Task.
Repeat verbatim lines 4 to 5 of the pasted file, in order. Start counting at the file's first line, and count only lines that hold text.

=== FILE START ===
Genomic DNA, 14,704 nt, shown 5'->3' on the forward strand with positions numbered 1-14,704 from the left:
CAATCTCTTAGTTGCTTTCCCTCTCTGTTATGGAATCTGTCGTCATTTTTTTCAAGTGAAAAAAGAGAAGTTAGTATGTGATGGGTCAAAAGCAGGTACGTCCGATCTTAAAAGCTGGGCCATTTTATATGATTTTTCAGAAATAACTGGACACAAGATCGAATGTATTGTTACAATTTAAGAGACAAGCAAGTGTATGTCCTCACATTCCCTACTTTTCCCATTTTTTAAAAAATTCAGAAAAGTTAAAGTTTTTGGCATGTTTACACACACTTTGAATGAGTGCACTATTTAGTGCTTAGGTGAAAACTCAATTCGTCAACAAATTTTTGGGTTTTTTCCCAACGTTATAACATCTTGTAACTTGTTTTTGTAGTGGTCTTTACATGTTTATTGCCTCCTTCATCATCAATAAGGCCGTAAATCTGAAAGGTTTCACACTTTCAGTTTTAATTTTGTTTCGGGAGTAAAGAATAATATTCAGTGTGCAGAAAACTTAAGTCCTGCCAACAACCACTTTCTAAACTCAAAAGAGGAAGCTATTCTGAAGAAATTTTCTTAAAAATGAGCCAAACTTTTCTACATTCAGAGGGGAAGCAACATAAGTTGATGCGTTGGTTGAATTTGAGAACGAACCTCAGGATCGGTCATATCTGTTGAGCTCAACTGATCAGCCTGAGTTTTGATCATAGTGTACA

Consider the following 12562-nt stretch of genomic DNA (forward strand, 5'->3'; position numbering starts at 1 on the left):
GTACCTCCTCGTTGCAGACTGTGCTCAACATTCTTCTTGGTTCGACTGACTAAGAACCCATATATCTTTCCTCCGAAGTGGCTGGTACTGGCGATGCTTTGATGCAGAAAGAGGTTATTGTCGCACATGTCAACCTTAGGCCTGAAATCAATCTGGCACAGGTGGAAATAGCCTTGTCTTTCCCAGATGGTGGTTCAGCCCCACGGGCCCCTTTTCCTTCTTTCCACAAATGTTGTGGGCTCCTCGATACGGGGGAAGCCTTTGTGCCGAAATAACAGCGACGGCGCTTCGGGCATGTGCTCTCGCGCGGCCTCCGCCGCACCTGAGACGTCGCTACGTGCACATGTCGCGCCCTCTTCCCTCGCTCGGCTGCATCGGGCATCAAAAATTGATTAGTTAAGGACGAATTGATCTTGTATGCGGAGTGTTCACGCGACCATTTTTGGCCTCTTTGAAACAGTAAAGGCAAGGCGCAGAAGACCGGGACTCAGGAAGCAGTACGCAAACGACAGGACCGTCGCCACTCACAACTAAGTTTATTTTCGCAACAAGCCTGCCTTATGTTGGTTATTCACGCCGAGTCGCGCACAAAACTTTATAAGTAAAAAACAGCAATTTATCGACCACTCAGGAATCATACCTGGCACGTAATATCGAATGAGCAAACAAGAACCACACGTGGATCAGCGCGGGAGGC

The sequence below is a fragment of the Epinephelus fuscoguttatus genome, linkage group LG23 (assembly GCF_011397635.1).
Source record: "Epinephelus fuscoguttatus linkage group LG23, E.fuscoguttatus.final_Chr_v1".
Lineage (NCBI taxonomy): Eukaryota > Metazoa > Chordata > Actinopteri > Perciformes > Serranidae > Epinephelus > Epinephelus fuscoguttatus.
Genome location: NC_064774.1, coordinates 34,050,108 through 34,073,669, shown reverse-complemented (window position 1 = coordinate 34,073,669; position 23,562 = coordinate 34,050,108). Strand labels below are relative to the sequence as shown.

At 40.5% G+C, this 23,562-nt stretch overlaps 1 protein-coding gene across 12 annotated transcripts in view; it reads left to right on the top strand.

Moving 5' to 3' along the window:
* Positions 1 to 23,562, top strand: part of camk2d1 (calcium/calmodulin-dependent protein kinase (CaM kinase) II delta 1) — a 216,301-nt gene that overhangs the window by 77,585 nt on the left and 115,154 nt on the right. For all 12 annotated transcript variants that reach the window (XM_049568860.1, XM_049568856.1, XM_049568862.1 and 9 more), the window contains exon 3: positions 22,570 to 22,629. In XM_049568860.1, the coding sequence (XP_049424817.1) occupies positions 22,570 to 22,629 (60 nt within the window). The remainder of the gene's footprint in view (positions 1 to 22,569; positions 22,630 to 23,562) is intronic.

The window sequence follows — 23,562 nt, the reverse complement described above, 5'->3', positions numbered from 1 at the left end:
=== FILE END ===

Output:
GTACCTCCTCGTTGCAGACTGTGCTCAACATTCTTCTTGGTTCGACTGACTAAGAACCCATATATCTTTCCTCCGAAGTGGCTGGTACTGGCGATGCTTTGATGCAGAAAGAGGTTATTGTCGCACATGTCAACCTTAGGCCTGAAATCAATCTGGCACAGGTGGAAATAGCCTTGTCTTTCCCAGATGGTGGTTCAGCCCCACGGGCCCCTTTTCCTTCTTTCCACAAATGTTGTGGGCTCCTCGATACGGGGGAAGCCTTTGTGCCGAAATAACAGCGACGGCGCTTCGGGCATGTGCTCTCGCGCGGCCTCCGCCGCACCTGAGACGTCGCTACGTGCACATGTCGCGCCCTCTTCCCTCGCTCGGCTGCATCGGGCATCAAAAATTGATTAGTTAAGGACGAATTGATCTTGTATGCGGAGTGTTCACGCGACCATTTTTGGCCTCTTTGAAACAGTAAAGGCAAGGCGCAGAAGACCGGGACTCAGGAAGCAGTACGCAAACGACAGGACCGTCGCCACTCACAACTAAGTTTATTTTCGCAACAAGCCTGCCTTATGTTGGTTATTCACGCCGAGTCGCGCACAAAACTTTATAAGTAAAAAACAGCAATTTATCGACCACTCAGGAATCATACCTGGCACGTAATATCGAATGAGCAAACAAGAACCACACGTGGATCAGCGCGGGAGGC

The sequence below is a fragment of the Epinephelus fuscoguttatus genome, linkage group LG23 (assembly GCF_011397635.1).